Fitting into the same general category as The Gatekeepers of a few years back, this new film to grapple with Israeli politics does so through the prism of the ‘Six-Day War’ of 1967, in some ways the foundational conflict of the state of Israel as it’s known today, in which a combined attack from neighbouring Arab states was repelled and new territory annexed. The film draws on recently released audio recordings with young Israelis involved in the fighting (including a young Amos Oz), many of whom were conscripted, and who are distinctly less than gung-ho after the decisive conclusion of the conflict. In order to give the film some visual impact, those same people, now rather old, sit next to the tape recorders and the camera watches their faces as their youthful words are summoned. Amongst this is interwoven archival footage which touches on what’s being discussed (even if, obviously, it’s not precisely of the situations being described). It’s useful once again to be given a sense that a range of democratic opinions are available in Israel, though the legacy of the conflict — an ongoing militarisation in response to a (perhaps not unreasonable) paranoia of being attacked — is not dwelt upon, except as a sort of shadow that lurks in the background. Indeed it’s clear from the final words, when these older participants are given a chance to reflect on their younger selves, that some have hardened in their opinions. However, for its (relatively brief) running time, Censored Voices provides an interesting perspective on a key 20th century conflict that continues to resonate in the region.
NEW RELEASE FILM REVIEW Director Mor Loushy | Writers Mor Loushy and Daniel Sivan | Cinematographer Avner Shahaf | Length 84 minutes || Seen at Picturehouse Central, London, Monday 19 October 2015
FILM REVIEW || Seen at home (Blu-ray), London, Tuesday 5 August 2014 || My Rating excellent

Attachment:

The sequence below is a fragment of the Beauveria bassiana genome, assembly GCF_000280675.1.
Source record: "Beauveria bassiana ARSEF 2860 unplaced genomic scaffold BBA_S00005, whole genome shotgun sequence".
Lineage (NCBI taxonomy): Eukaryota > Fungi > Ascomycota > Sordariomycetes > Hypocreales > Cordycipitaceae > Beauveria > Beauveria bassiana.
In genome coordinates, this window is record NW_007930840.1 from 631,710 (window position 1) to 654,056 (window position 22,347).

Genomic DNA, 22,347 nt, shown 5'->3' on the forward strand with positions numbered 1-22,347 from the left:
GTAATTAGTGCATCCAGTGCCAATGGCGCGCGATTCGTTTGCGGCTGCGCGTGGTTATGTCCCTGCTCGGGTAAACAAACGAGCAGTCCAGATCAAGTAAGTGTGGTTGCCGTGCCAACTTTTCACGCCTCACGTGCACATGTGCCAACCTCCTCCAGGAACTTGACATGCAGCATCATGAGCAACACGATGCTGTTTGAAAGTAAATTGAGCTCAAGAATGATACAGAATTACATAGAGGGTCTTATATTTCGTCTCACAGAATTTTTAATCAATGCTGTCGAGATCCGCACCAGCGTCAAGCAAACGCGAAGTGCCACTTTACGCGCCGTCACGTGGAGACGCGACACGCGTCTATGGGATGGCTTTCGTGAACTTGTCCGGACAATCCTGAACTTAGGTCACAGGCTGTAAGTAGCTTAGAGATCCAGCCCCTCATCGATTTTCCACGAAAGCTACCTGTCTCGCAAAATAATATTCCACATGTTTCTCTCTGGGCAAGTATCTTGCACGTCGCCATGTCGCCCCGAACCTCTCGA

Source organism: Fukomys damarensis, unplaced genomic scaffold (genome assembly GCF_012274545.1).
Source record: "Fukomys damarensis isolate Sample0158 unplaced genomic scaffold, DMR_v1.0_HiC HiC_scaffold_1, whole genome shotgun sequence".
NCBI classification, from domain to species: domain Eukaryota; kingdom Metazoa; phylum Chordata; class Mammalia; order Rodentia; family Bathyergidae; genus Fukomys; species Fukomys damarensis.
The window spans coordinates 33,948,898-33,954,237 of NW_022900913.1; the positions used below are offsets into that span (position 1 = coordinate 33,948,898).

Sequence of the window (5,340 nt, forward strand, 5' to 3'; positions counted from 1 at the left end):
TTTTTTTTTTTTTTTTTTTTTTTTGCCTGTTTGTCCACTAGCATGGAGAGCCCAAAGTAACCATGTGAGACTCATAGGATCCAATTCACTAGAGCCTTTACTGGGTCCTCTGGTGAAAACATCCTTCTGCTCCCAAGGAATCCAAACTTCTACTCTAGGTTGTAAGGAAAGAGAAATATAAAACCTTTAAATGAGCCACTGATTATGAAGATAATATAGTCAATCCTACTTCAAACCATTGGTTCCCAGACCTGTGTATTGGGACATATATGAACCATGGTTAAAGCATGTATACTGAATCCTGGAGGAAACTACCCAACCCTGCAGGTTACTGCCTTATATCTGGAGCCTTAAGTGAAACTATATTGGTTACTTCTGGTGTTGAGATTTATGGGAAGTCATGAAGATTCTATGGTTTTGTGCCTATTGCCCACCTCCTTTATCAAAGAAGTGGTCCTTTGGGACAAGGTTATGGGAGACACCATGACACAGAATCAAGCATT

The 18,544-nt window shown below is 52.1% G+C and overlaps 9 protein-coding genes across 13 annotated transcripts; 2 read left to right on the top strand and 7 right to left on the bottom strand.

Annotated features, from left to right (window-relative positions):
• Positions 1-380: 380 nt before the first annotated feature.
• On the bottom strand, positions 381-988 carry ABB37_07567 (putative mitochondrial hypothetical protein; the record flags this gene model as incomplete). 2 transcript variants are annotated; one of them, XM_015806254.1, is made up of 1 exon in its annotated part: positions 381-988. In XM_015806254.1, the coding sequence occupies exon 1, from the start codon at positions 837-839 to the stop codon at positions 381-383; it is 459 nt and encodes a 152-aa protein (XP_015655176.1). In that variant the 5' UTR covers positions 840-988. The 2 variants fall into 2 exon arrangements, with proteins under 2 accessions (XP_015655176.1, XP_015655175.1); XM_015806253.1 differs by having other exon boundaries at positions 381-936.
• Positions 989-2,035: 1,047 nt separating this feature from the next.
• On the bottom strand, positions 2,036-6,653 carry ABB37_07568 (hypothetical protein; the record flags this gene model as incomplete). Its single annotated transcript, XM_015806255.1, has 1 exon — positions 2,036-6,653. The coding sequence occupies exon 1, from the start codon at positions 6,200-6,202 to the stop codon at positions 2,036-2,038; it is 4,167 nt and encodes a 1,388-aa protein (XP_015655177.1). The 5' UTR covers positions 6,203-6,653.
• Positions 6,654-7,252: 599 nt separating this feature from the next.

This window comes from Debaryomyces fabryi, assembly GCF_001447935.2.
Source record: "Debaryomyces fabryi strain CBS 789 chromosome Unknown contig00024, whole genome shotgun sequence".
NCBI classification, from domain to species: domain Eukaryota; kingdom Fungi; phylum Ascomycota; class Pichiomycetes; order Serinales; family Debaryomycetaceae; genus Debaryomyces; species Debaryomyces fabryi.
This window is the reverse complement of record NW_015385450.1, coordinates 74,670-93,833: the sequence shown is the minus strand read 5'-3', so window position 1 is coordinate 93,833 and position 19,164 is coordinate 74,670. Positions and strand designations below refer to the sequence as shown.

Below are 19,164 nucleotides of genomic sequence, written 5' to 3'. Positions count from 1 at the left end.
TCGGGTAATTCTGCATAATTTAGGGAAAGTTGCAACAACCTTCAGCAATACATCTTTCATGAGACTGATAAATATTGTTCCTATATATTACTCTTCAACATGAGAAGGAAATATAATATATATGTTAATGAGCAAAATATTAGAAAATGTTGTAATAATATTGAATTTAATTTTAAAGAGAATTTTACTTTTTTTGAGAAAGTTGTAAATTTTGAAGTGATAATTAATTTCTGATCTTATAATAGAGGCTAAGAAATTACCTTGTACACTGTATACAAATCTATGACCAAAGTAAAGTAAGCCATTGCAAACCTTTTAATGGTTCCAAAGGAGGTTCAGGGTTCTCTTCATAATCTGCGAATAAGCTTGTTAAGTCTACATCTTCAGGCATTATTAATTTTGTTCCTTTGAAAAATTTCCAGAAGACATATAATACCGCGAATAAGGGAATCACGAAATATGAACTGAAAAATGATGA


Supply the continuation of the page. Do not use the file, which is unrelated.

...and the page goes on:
It’s fair to say that Israel’s relationship with Palestine has always been a hot topic issue, but rarely moreso than now. Of course, anyone who engages with social networking even a little bit — whether online or with other human beings in what we call real life — will probably be weary of hearing further opinions on the conflict. There’s a lot of them out there, and most are backed up by very little historical context or understanding of the region, so needless to say, I’m not going to offer mine. However, what this recent documentary provides is a fascinating insight from within the leadership of one of Israel’s most shadowy organisations, the Shin Bet — their internal security service (presumably a bit like MI5 in the UK, or the FBI in the US). Six of its former leaders speak to camera about their experiences during their tenure, which cover the last 30 years of the region’s history. Being in such a politicised role, as basically the only publically identified representative of the organisation, each is understandably eloquent in recounting their viewpoint, though for the same reason surprisingly candid in their assessments of the situation. There’s some head-on engagement with the dubious morality of a lot of their work, and a frank appreciation of the need to constantly engage with and find a compromise with Palestine (a stance not always appreciated by hardliners within Israel, whose response to the Oslo Accords of the mid-1990s and to their architect, Yitzhak Rabin, is one of the issues covered). As a documentary, it follows the talking heads format fairly closely, but intercuts archival footage (including some rather raw aerial footage of ‘terrorists’ being targeted on the streets and in their homes) as well as animations illustrating some key situations for which only still photos exist. What elevates it is the perspective its subjects offer, which is particularly interesting mainly because their tone is so far removed from the more breathless reportage that most media sources offer (this is not simplistic one-sided pro-Palestine or pro-Israel hectoring). The measured words and outspoken criticisms of these lifetime spooks is a rejoinder to any simple-minded analysis of the region’s issues, making one hope (even as such hope seems particularly stretched at the moment) that some resolution can someday be found.